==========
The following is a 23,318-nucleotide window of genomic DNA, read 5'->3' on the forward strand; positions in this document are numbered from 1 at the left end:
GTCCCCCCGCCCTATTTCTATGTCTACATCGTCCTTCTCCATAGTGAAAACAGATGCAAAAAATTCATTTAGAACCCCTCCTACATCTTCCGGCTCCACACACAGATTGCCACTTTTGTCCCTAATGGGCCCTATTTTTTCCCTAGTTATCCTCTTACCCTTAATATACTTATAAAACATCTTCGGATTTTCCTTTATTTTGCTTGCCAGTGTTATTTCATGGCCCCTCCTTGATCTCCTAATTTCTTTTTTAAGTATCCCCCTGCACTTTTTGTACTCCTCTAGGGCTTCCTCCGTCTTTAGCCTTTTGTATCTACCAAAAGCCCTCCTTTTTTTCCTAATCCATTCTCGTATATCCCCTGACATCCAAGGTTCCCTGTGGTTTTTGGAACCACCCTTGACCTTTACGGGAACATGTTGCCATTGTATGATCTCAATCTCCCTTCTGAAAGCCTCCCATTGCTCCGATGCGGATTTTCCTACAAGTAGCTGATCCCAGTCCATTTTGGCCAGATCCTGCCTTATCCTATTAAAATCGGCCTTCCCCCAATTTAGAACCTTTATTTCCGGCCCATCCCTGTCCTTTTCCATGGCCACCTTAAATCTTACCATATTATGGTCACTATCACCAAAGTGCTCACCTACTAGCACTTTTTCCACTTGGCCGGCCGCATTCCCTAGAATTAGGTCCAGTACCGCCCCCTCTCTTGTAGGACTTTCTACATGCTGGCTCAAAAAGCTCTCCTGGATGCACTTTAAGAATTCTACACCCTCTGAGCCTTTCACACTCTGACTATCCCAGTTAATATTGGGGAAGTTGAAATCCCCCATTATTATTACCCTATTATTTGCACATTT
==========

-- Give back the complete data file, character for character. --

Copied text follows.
The following is a 23,318-nucleotide window of genomic DNA, read 5'->3' on the forward strand; positions in this document are numbered from 1 at the left end:
GTCCCCCCGCCCTATTTCTATGTCTACATCGTCCTTCTCCATAGTGAAAACAGATGCAAAAAATTCATTTAGAACCCCTCCTACATCTTCCGGCTCCACACACAGATTGCCACTTTTGTCCCTAATGGGCCCTATTTTTTCCCTAGTTATCCTCTTACCCTTAATATACTTATAAAACATCTTCGGATTTTCCTTTATTTTGCTTGCCAGTGTTATTTCATGGCCCCTCCTTGATCTCCTAATTTCTTTTTTAAGTATCCCCCTGCACTTTTTGTACTCCTCTAGGGCTTCCTCCGTCTTTAGCCTTTTGTATCTACCAAAAGCCCTCCTTTTTTTCCTAATCCATTCTCGTATATCCCCTGACATCCAAGGTTCCCTGTGGTTTTTGGAACCACCCTTGACCTTTACGGGAACATGTTGCCATTGTATGATCTCAATCTCCCTTCTGAAAGCCTCCCATTGCTCCGATGCGGATTTTCCTACAAGTAGCTGATCCCAGTCCATTTTGGCCAGATCCTGCCTTATCCTATTAAAATCGGCCTTCCCCCAATTTAGAACCTTTATTTCCGGCCCATCCCTGTCCTTTTCCATGGCCACCTTAAATCTTACCATATTATGGTCACTATCACCAAAGTGCTCACCTACTAGCACTTTTTCCACTTGGCCGGCCGCATTCCCTAGAATTAGGTCCAGTACCGCCCCCTCTCTTGTAGGACTTTCTACATGCTGGCTCAAAAAGCTCTCCTGGATGCACTTTAAGAATTCTACACCCTCTGAGCCTTTCACACTCTGACTATCCCAGTTAATATTGGGGAAGTTGAAATCCCCCATTATTATTACCCTATTATTTGCACATTT